Gaia is not your stepmother
by John Lee
This is the season of plenty when each and all of us should be giving thanks for the resource that affords us the plenitude that some take for granted. In days gone by, families sat at the table and blessed the food on their plates giving thanks for the bounty of their labor and the good fortune to be able to enjoy a meal together. Almost all of that memory has been forgotten, unfortunately. If we say grace, it is most certainly not for the food on our plates, nor do we give thanks for the toil that brought the food to us (and then to the table). In fact, rarely enough do we sit down “together” to break bread.
It is within living memory that food was in short supply, that the agricultural economy was a local economy and all economized by necessity rather the desire to be green. Those were the days before refrigerated railroad cars and tractor-trailers which could haul everything from dairy to meat to produce from coast to coast and made feedlot beef the centerpiece of America’s dinner plate. Those were the days when terms like gourmet, gourmand and epicurean were nearly interchangeable and the privilege of the extremely wealthy or ruling classes. Land was not a scarce resource and harsh agricultural practices were largely limited to the exploitation of labor.
How times have changed. Gourmand is passé and gourmet is plastered on most of the (not even) upscale packaging in the grocery stores. Epicurean seems to have passed out of the vocabulary. Arable land is ever more scarce (not to mention fresh water).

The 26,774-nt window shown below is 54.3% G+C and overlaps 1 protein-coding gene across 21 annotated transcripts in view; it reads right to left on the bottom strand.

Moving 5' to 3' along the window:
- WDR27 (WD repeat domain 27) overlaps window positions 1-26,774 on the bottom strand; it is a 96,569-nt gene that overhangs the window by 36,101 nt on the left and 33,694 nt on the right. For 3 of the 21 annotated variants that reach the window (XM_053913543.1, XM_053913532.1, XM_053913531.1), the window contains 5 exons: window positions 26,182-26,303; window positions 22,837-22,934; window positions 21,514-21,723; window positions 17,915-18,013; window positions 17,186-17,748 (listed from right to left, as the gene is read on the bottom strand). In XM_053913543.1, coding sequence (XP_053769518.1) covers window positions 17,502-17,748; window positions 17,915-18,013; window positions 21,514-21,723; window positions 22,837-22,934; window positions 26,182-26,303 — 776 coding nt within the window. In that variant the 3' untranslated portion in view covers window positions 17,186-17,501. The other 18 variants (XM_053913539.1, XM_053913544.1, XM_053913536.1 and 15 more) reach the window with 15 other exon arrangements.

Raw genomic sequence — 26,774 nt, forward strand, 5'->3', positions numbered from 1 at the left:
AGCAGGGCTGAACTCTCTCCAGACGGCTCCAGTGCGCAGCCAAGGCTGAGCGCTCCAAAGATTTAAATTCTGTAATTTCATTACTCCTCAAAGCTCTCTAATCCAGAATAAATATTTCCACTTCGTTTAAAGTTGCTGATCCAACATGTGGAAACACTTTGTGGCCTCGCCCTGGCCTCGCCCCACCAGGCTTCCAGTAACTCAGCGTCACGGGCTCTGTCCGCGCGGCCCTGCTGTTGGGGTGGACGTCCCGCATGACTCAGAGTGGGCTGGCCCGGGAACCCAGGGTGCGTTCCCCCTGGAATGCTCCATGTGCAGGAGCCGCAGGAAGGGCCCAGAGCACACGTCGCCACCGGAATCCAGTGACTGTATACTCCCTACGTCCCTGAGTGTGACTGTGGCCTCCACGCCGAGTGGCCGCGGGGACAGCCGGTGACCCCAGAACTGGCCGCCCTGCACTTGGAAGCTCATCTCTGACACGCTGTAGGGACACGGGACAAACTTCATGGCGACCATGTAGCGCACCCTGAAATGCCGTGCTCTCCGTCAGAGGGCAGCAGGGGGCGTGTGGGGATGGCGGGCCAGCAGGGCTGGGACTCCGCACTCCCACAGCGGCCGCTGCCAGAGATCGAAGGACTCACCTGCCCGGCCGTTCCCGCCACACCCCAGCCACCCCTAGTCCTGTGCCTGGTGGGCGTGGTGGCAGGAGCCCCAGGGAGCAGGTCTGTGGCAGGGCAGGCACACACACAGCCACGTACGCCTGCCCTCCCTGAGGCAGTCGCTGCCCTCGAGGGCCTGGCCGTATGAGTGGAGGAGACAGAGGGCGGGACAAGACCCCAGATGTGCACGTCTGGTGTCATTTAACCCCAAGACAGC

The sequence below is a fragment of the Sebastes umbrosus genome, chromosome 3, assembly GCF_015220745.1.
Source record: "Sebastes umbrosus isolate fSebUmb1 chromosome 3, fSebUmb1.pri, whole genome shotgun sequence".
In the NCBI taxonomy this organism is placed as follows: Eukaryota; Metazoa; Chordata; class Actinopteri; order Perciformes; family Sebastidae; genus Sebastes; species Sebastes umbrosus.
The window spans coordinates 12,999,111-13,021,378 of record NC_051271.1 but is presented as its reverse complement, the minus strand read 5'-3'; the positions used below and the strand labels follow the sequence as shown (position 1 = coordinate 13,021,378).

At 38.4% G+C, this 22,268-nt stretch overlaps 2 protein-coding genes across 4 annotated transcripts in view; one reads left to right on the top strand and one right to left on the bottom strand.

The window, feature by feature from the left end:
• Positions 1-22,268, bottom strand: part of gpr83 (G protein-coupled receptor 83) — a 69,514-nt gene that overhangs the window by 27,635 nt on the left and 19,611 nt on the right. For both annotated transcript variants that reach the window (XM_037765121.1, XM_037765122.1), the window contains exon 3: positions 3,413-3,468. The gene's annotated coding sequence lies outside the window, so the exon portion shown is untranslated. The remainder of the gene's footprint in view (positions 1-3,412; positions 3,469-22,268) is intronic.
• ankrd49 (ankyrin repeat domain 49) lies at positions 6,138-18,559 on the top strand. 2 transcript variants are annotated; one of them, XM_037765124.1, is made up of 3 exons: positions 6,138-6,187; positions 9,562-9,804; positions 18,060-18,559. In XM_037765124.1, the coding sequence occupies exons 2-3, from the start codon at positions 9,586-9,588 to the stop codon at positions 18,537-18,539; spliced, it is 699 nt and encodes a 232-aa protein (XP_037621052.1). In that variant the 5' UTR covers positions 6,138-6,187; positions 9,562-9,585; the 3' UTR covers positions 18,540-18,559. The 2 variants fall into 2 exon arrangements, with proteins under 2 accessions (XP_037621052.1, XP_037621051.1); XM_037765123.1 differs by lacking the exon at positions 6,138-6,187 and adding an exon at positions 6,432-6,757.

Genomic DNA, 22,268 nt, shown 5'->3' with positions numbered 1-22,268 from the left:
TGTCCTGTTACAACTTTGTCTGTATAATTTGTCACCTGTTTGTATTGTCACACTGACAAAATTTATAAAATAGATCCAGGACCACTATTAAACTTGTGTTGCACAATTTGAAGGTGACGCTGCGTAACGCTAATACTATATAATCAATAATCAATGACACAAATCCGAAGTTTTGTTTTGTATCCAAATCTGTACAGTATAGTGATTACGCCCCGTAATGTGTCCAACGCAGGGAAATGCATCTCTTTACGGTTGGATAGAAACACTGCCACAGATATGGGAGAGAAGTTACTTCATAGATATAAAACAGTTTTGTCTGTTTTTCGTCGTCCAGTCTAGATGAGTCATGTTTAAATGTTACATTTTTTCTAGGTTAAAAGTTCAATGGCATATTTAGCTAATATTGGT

This is also the season for growers and consumers alike to be thinking of the seasons to come, to be planning ahead for the care and nurturance of the goddess which annually affords us our sustenance which we ought never to take for granted. It is the time to remember that without the grace of a rich soil and a skilled practitioner, the agricultural-
industrial complex would be in charge of an ever-increasingly bland and limited diet. While it seems that our economy may have gone full cycle, we have certainly not returned to a Depression-era lifestyle. Nonetheless, now is a great time to reevaluate many of our priorities, take stock of what really matters and to assert our intentions for the good of ourselves and our offspring. Our economy today is much more convoluted than that of yesteryears, so there are many more ways to make a difference, to show our appreciation for the earth that has given us so much. Perhaps the most important gift to Gaia and to ourselves is to reduce the high level of defilement that we inflict upon her. Mother Earth can no longer give it and take it at the rates we have currently established. We must become more respectful if the resource that we seem to take for granted weakens from overuse.
While it is incumbent upon developed nations to help feed those less fortunate, we must also continue to develop and implement smaller footprint cultural practices, less energy intensive diets and a minimized waste stream at home. Native Americans believe that earthly insults could only be remedied after seven generations. We must do much
better.We may have “conquered” the earth in a biblical sense—now we must be graceful and thankful for the bounty that we, who are so fortunate, do receive while remembering that the earth that blesses us also blesses countless others who are less fortunate.
John Lee is the manager of Allandale Farm (Boston’s last working farm), which specializes in naturally grown local produce. Each summer, John manages an outdoor children’s program on the farm. He writes for local news outlets and is deeply involved with farming and locally grown issues in Massachusetts.